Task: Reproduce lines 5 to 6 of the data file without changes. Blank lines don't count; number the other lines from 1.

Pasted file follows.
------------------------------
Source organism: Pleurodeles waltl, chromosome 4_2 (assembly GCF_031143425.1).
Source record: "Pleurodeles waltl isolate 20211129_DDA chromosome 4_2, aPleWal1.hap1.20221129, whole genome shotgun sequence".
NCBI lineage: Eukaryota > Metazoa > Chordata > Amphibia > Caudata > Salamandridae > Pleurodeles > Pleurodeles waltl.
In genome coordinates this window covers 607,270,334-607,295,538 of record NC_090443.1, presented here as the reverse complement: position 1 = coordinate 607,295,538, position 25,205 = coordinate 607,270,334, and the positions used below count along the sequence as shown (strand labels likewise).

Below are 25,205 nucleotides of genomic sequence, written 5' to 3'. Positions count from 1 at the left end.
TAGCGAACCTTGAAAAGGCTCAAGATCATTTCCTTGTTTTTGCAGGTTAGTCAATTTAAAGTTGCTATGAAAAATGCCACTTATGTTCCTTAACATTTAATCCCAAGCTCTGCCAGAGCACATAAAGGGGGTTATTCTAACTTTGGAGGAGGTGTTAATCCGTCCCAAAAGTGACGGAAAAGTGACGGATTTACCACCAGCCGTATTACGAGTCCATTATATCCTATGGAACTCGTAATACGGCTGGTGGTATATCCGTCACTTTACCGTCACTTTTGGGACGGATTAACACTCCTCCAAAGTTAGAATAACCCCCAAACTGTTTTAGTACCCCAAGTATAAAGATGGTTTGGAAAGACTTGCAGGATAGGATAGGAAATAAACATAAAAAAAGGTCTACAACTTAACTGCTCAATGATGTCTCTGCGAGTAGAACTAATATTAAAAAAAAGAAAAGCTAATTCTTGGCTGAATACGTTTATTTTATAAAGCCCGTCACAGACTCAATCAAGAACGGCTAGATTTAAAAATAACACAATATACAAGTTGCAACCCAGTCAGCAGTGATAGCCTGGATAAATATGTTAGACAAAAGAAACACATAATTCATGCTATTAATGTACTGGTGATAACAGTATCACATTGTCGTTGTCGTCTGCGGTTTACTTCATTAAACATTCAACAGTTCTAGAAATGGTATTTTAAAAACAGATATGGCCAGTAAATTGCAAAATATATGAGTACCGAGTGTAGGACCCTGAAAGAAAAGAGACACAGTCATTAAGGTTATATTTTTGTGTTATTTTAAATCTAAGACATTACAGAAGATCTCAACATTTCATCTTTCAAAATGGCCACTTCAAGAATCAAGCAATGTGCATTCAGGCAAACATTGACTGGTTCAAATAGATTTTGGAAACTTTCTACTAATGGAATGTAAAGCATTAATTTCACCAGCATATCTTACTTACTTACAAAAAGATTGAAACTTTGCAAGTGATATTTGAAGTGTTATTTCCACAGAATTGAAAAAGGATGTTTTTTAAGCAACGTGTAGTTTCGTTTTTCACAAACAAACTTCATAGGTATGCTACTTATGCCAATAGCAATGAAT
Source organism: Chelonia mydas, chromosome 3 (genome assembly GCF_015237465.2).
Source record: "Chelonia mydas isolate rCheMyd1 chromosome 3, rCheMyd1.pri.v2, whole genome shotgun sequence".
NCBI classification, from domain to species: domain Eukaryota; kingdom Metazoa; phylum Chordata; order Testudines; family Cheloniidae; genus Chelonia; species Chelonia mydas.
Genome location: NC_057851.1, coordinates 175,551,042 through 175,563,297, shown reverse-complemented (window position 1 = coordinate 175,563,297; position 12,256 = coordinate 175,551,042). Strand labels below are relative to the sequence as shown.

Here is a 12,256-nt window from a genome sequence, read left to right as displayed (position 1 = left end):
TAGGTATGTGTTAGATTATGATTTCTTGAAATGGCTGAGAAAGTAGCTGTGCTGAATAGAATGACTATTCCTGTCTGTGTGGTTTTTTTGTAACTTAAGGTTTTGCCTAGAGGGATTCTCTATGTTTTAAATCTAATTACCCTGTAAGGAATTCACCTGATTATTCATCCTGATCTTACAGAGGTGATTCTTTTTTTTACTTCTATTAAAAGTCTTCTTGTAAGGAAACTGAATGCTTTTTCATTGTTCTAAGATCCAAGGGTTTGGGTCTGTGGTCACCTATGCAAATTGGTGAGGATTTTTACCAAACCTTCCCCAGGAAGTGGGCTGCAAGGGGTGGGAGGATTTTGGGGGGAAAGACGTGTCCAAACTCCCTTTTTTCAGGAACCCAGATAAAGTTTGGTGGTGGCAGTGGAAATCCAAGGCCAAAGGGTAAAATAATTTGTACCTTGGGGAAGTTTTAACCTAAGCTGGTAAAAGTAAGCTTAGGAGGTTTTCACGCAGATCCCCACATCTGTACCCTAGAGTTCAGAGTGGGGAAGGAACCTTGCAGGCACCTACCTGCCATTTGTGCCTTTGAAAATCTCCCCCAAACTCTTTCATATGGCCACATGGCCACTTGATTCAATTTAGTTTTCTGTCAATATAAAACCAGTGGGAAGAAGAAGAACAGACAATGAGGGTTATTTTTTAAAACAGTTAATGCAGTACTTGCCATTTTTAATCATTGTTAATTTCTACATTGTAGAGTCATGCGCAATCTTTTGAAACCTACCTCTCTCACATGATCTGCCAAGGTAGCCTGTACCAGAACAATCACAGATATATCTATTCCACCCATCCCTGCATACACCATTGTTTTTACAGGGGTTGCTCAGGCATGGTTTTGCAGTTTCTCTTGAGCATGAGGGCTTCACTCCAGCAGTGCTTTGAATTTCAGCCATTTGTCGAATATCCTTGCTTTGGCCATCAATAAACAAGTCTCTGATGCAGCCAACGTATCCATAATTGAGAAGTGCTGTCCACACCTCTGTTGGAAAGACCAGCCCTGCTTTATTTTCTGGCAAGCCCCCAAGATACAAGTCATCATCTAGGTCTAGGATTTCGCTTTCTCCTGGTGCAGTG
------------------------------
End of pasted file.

Below are 25,205 nucleotides of genomic sequence, written 5' to 3'. Positions count from 1 at the left end.
TAGCGAACCTTGAAAAGGCTCAAGATCATTTCCTTGTTTTTGCAGGTTAGTCAATTTAAAGTTGCTATGAAAAATGCCACTTATGTTCCTTAACATTTAATCCCAAGCTCTGCCAGAGCACATAAAGGGGGTTATTCTAACTTTGGAGGAGGTGTTAATCCGTCCCAAAAGTGACGGAAAAGTGACGGATTTACCACCAGCCGTATTACGAGTCCATTATATCCTATGGAACTCGTAATACGGCTGGTGGTATATCCGTCACTTTACCGTCACTTTTGGGACGGATTAACACTCCTCCAAAGTTAGAATAACCCCCAAACTGTTTTAGTACCCCAAGTATAAAGATGGTTTGGAAAGACTTGCAGGATAGGATAGGAAATAAACATAAAAAAAGGTCTACAACTTAACTGCTCAATGATGTCTCTGCGAGTAGAACTAATATTAAAAAAAAGAAAAGCTAATTCTTGGCTGAATACGTTTATTTTATAAAGCCCGTCACAGACTCAATCAAGAACGGCTAGATTTAAAAATAACACAATATACAAGTTGCAACCCAGTCAGCAGTGATAGCCTGGATAAATATGTTAGACAAAAGAAACACATAATTCATGCTATTAATGTACTGGTGATAACAGTATCACATTGTCGTTGTCGTCTGCGGTTTACTTCATTAAACATTCAACAGTTCTAGAAATGGTATTTTAAAAACAGATATGGCCAGTAAATTGCAAAATATATGAGTACCGAGTGTAGGACCCTGAAAGAAAAGAGACACAGTCATTAAGGTTATATTTTTGTGTTATTTTAAATCTAAGACATTACAGAAGATCTCAACATTTCATCTTTCAAAATGGCCACTTCAAGAATCAAGCAATGTGCATTCAGGCAAACATTGACTGGTTCAAATAGATTTTGGAAACTTTCTACTAATGGAATGTAAAGCATTAATTTCACCAGCATATCTTACTTACTTACAAAAAGATTGAAACTTTGCAAGTGATATTTGAAGTGTTATTTCCACAGAATTGAAAAAGGATGTTTTTTAAGCAACGTGTAGTTTCGTTTTTCACAAACAAACTTCATAGGTATGCTACTTATGCCAATAGCAATGAAT